Can you make a difference in a day?  Well, I like to think so. I'm certainly not expecting a round of applause on Thursday night because I did some sewing, but the GP who received the scrubs I made knows they were made with love and when she puts them on I hope she is reminded that we are all so grateful for the fact she, like so many other front line staff, is going to work today.  
	
		 
	
		Ultimately, thinking beyond the specific task we complete on our volunteer day, it is about what we stand for as a company and the values we promote. Enabling us to take one day out of our working life can lead to something much bigger.  People make connections with their community and start to volunteer on a longer-term basis, outside of work. We can also learn new skills, meet new people and build self-confidence – all things that can benefit us personally both in and outside the workplace.  You could say that the volunteer days are just the start – they are there to nudge us in the right direction, a bit like the free fruit in the office. 
	
		 
	
		I hope the humanitarian spirit I have witnessed in my local area and all over the country will continue when life gets back to 'normal', but I know it will at DJS. 
	
		 
	
		Watch the clip:
	
		 
	
		  
				</description>
				<link>
					http://www.djsresearch.co.uk/news/article/For-the-Love-of-Scrubs-What-I-did-with-my-DJS-Volunteering-Day
				</link>
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					http://www.djsresearch.co.uk/news/article/For-the-Love-of-Scrubs-What-I-did-with-my-DJS-Volunteering-Day
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				<title>
					Why are we so bad at social distancing?
				</title>
				<description>
					
	
		
				</description>
				<link>
					http://www.djsresearch.co.uk/news/article/Why-are-we-so-bad-at-social-distancing
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					http://www.djsresearch.co.uk/news/article/Why-are-we-so-bad-at-social-distancing
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				<title>
					Exit Interview Market Research
				</title>
				<description>
					
 An exit interview is a face-to-face research method performed when a customer is departing. Usually undertaken at shops, exit interviews are designed to assess the consumer's thoughts about their visit; what they liked and what they think the company could improve on. Companies will also seek out participants who no longer want to work with that company, so they can understand the reason for wanting to switch to a competitor or change occupation. This can often be with competitors because of the specific skill set the employee has gained while working there.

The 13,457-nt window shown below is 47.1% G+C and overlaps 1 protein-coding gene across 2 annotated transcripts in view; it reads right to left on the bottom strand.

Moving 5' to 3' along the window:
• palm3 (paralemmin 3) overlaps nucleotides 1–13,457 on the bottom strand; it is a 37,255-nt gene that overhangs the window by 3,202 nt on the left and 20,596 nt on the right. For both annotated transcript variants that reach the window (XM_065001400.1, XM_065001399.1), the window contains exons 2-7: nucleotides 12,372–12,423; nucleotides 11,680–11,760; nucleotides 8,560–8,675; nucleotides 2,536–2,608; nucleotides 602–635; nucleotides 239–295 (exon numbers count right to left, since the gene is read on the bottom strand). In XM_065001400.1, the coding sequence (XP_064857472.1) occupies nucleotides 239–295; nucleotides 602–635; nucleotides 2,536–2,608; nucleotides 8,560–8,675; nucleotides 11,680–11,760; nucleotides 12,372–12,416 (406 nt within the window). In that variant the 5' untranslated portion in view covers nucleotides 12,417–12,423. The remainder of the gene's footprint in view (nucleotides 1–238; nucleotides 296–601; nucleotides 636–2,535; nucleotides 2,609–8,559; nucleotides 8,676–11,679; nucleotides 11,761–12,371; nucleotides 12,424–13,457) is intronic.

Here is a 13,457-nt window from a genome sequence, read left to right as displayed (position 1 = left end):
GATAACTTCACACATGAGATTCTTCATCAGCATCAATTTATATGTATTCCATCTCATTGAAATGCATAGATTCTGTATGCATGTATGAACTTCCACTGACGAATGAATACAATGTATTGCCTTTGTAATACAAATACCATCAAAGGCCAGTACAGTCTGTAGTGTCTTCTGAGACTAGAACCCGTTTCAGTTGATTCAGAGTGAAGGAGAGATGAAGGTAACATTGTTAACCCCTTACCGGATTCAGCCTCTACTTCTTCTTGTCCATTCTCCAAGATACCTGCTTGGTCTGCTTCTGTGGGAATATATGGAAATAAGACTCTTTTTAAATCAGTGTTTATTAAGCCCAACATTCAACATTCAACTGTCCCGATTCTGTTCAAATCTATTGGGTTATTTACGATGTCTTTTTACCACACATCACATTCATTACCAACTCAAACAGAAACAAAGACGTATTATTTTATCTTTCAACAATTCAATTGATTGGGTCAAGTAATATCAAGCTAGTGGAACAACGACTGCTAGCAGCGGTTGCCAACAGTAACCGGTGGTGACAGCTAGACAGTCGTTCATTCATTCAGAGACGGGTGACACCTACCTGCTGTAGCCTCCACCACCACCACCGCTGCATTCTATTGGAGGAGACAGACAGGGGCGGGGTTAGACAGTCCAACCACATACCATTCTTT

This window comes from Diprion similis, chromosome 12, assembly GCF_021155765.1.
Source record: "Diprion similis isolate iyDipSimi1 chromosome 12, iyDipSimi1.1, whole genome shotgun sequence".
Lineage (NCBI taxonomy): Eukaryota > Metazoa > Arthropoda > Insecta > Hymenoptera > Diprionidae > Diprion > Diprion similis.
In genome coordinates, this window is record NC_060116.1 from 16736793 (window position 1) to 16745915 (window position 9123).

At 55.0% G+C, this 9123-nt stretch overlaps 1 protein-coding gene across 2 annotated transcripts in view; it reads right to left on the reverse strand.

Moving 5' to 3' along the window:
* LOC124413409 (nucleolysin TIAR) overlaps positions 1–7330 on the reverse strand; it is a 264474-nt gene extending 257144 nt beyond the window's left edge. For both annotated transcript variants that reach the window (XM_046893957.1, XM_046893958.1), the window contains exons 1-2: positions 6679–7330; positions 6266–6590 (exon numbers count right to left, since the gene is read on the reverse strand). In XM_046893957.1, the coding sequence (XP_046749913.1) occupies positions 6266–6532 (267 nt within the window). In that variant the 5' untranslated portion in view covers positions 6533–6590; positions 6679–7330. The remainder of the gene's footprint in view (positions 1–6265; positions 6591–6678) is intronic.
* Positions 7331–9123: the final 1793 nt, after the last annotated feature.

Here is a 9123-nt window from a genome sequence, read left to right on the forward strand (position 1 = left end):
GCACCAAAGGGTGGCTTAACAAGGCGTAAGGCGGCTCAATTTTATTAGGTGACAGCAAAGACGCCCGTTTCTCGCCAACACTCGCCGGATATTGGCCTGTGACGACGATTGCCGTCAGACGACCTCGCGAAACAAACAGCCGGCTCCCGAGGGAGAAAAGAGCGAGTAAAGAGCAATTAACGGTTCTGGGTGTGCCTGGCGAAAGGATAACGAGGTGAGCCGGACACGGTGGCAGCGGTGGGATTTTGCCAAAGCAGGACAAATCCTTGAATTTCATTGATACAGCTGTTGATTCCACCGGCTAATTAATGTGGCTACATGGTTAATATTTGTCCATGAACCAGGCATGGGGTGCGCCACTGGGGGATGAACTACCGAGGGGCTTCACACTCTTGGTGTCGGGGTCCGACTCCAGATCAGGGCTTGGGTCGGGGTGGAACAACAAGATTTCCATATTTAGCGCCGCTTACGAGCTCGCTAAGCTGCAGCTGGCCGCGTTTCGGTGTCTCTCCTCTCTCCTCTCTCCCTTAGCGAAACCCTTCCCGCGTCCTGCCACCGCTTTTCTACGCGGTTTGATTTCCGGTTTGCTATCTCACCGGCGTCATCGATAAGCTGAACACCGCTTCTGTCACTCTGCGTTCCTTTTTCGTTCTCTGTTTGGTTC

A further use for exit interviews is that they can somewhat make amends for the wrongdoings in the eyes of the leaving customer. An exit interview shows that the company cares about their customers, especially if they act quickly on the feedback. This may encourage the customer to return if the company can show their improvements or, at a minimum, express a positive opinion on the company to someone else.

  

 Exit interviews require a questionnaire with a variety of closed and open questions. Closed questions are used to gain a bit of specific information about the respondent but also to keep the interview shorter to give them the best chance at completion. Open questions, however, are used to gain a bigger insight into the exact reason they decided to leave or about a fault in the company.
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					Research Design
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				<description>
					
 Research design is a general plan or 'blueprint' that will dictate how the research study is to be performed. The researcher will use essential components such as: type of data needed, cost, time, research objectives and target population to decide upon guidelines to be followed during the research study. A good research design should be simple to ensure it is easy to follow and should be written down on paper.